Does UKIP want to be part of EFTA? Like Norway, Iceland, Switzerland etc are?

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hsv
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Does UKIP want to be part of EFTA (European Free Trade Association) like the Western European nations that are not part of the EU are (Norway, Iceland, Switzerland, Liechtenstein)? Thus the Uk doesn't have tariffs or duties when importing or exporting products but are not part of the EU, is that a policy UKIP support?
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captain.sensible
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well, they pretty clearly want to leave the EU opposed to reform it, so I'd make an educated guess and assume that they simply want to leave it, but they do seem to use switzerland and co. as an example of how bad we in the main EU club have it
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crayz
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(Original post by hsv)
Does UKIP want to be part of EFTA (European Free Trade Association) like the Western European nations that are not part of the EU are (Norway, Iceland, Switzerland, Liechtenstein)? Thus the Uk doesn't have tariffs or duties when importing or exporting products but are not part of the EU, is that a policy UKIP support?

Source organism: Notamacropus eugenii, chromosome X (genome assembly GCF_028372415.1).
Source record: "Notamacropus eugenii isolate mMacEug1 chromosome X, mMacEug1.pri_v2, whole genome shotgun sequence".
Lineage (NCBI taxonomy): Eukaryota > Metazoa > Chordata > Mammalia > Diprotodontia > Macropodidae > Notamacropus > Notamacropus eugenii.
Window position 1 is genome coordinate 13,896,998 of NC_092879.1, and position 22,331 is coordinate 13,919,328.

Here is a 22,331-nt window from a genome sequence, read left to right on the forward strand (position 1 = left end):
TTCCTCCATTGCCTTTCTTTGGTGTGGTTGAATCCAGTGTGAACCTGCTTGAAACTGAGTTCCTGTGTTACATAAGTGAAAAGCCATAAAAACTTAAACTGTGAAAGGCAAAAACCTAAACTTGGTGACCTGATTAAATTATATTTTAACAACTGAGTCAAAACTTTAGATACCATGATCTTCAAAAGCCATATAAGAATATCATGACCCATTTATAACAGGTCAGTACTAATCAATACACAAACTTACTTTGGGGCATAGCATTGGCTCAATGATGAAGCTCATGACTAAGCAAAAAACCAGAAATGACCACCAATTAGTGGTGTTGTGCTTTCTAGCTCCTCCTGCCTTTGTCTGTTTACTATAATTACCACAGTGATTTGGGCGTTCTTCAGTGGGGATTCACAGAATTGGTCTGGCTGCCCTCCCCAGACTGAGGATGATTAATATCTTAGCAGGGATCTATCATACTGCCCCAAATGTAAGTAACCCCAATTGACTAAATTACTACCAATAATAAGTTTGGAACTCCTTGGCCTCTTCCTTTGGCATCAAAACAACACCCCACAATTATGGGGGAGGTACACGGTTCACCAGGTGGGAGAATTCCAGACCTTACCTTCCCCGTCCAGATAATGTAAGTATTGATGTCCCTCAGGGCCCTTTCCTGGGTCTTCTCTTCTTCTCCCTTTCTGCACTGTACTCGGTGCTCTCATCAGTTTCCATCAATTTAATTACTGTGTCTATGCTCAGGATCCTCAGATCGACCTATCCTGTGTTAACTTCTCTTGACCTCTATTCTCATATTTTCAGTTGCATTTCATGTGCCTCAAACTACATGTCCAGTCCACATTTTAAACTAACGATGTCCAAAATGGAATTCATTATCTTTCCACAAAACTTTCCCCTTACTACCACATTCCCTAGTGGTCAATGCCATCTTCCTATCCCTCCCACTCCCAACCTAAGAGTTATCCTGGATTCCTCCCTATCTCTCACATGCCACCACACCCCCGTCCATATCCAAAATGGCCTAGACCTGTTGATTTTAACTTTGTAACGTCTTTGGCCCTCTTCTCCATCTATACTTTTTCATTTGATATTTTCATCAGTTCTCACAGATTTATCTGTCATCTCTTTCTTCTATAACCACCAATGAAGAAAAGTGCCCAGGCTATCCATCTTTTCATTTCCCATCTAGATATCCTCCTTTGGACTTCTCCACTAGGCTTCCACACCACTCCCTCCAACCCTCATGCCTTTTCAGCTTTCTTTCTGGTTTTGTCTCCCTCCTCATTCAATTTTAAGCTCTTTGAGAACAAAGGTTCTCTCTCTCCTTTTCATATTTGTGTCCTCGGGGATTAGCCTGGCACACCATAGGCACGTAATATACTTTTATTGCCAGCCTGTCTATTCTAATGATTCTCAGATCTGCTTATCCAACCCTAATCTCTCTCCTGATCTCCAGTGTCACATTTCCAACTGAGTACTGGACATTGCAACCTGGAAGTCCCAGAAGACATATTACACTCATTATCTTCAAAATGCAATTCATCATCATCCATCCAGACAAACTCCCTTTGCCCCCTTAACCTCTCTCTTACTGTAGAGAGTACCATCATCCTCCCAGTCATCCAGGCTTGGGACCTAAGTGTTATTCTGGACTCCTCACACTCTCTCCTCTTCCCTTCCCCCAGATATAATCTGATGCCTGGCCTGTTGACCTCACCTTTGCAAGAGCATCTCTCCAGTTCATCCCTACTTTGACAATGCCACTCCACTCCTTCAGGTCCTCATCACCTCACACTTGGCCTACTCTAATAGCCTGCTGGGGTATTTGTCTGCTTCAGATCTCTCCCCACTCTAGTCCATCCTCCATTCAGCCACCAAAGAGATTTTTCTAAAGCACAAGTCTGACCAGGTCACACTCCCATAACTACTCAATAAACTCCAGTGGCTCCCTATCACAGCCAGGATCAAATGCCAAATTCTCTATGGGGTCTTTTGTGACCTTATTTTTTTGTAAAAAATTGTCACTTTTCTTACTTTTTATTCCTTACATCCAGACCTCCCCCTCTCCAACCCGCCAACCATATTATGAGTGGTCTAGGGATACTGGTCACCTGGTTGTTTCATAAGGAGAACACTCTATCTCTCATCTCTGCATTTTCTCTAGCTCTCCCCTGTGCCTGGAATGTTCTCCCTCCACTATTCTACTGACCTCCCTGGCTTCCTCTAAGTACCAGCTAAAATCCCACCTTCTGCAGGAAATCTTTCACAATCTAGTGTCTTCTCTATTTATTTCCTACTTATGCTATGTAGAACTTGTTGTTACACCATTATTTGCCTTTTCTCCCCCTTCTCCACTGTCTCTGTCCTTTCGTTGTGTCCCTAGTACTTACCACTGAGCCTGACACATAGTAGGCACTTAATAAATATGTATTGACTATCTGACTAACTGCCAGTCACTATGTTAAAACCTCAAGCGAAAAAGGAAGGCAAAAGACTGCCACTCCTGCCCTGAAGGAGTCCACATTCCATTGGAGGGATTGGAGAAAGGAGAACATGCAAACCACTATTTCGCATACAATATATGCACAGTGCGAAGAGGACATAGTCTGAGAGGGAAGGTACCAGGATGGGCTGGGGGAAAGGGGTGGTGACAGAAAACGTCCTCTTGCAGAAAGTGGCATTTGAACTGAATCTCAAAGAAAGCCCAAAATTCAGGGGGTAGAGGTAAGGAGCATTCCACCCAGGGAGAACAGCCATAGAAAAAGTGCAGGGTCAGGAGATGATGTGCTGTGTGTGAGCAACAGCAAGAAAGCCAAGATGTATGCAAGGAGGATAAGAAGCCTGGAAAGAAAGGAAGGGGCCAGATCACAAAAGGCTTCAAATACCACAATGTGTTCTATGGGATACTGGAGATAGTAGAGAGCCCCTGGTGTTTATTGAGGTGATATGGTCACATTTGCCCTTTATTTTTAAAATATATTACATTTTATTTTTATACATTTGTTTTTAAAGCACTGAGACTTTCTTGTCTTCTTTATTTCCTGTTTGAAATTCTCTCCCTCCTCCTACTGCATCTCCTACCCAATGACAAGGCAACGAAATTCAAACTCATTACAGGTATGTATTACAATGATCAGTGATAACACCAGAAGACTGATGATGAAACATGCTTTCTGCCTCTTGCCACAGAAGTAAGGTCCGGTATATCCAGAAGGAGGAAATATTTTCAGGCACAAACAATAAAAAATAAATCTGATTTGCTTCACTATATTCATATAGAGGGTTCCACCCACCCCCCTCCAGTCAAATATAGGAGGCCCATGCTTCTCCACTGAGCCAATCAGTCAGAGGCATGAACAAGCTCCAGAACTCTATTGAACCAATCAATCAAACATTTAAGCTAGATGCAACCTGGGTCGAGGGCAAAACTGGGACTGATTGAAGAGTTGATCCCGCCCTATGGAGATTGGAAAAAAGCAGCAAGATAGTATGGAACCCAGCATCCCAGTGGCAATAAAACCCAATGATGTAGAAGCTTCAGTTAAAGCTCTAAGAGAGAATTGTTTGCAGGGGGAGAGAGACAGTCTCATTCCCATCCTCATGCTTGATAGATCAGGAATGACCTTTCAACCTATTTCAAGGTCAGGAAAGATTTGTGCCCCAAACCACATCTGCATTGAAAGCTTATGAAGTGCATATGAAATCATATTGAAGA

We should leave the EU and join NAFTA when their free trade deal is agreed. No need for a referendum etc we can get our cake and eat it.
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MatureStudent36
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(Original post by crayz)
We should leave the EU and join NAFTA when their free trade deal is agreed. No need for a referendum etc we can get our cake and eat it.
Irrespective of the UKIP slant in this, trade barriers and tariffs are being eradicated globally. The US has a free trade deal with South Korea. South Korea is part of ASEAN.
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Rakas21
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(Original post by MatureStudent36)
Irrespective of the UKIP slant in this, trade barriers and tariffs are being eradicated globally. The US has a free trade deal with South Korea. South Korea is part of ASEAN.
We already have a free trade deal with South Korea.
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scrotgrot